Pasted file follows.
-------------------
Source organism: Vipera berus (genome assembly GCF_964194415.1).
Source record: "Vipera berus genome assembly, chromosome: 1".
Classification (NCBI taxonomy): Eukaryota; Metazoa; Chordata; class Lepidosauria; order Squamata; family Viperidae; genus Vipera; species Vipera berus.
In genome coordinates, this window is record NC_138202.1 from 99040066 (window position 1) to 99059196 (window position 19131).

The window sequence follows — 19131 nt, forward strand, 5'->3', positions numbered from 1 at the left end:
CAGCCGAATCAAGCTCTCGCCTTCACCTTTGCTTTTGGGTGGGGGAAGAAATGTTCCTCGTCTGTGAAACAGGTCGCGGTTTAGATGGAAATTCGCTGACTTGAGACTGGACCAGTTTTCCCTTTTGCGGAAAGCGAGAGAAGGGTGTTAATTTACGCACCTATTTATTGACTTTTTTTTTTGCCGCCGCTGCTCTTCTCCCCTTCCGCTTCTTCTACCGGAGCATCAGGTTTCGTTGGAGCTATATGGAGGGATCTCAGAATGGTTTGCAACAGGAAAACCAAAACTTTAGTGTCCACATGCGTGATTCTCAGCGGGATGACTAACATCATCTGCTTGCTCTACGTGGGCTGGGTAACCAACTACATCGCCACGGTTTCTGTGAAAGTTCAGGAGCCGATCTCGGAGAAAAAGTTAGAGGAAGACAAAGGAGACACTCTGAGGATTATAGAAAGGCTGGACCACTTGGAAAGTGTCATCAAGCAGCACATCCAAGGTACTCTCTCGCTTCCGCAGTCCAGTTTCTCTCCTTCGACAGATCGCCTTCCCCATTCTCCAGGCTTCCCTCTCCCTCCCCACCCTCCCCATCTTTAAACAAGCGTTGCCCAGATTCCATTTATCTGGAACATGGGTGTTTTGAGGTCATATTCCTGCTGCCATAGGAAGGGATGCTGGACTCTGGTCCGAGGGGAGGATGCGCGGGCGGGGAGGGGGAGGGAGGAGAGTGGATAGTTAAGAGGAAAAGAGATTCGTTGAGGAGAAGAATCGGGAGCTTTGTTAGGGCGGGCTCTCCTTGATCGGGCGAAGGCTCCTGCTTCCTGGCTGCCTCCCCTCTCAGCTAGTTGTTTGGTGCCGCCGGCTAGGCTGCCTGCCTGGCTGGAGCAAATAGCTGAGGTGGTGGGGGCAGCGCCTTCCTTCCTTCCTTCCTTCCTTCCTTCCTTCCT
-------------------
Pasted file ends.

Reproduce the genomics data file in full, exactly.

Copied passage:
Source organism: Vipera berus (genome assembly GCF_964194415.1).
Source record: "Vipera berus genome assembly, chromosome: 1".
Classification (NCBI taxonomy): Eukaryota; Metazoa; Chordata; class Lepidosauria; order Squamata; family Viperidae; genus Vipera; species Vipera berus.
In genome coordinates, this window is record NC_138202.1 from 99040066 (window position 1) to 99059196 (window position 19131).

The window sequence follows — 19131 nt, forward strand, 5'->3', positions numbered from 1 at the left end:
CAGCCGAATCAAGCTCTCGCCTTCACCTTTGCTTTTGGGTGGGGGAAGAAATGTTCCTCGTCTGTGAAACAGGTCGCGGTTTAGATGGAAATTCGCTGACTTGAGACTGGACCAGTTTTCCCTTTTGCGGAAAGCGAGAGAAGGGTGTTAATTTACGCACCTATTTATTGACTTTTTTTTTTGCCGCCGCTGCTCTTCTCCCCTTCCGCTTCTTCTACCGGAGCATCAGGTTTCGTTGGAGCTATATGGAGGGATCTCAGAATGGTTTGCAACAGGAAAACCAAAACTTTAGTGTCCACATGCGTGATTCTCAGCGGGATGACTAACATCATCTGCTTGCTCTACGTGGGCTGGGTAACCAACTACATCGCCACGGTTTCTGTGAAAGTTCAGGAGCCGATCTCGGAGAAAAAGTTAGAGGAAGACAAAGGAGACACTCTGAGGATTATAGAAAGGCTGGACCACTTGGAAAGTGTCATCAAGCAGCACATCCAAGGTACTCTCTCGCTTCCGCAGTCCAGTTTCTCTCCTTCGACAGATCGCCTTCCCCATTCTCCAGGCTTCCCTCTCCCTCCCCACCCTCCCCATCTTTAAACAAGCGTTGCCCAGATTCCATTTATCTGGAACATGGGTGTTTTGAGGTCATATTCCTGCTGCCATAGGAAGGGATGCTGGACTCTGGTCCGAGGGGAGGATGCGCGGGCGGGGAGGGGGAGGGAGGAGAGTGGATAGTTAAGAGGAAAAGAGATTCGTTGAGGAGAAGAATCGGGAGCTTTGTTAGGGCGGGCTCTCCTTGATCGGGCGAAGGCTCCTGCTTCCTGGCTGCCTCCCCTCTCAGCTAGTTGTTTGGTGCCGCCGGCTAGGCTGCCTGCCTGGCTGGAGCAAATAGCTGAGGTGGTGGGGGCAGCGCCTTCCTTCCTTCCTTCCTTCCTTCCTTCCTTCCT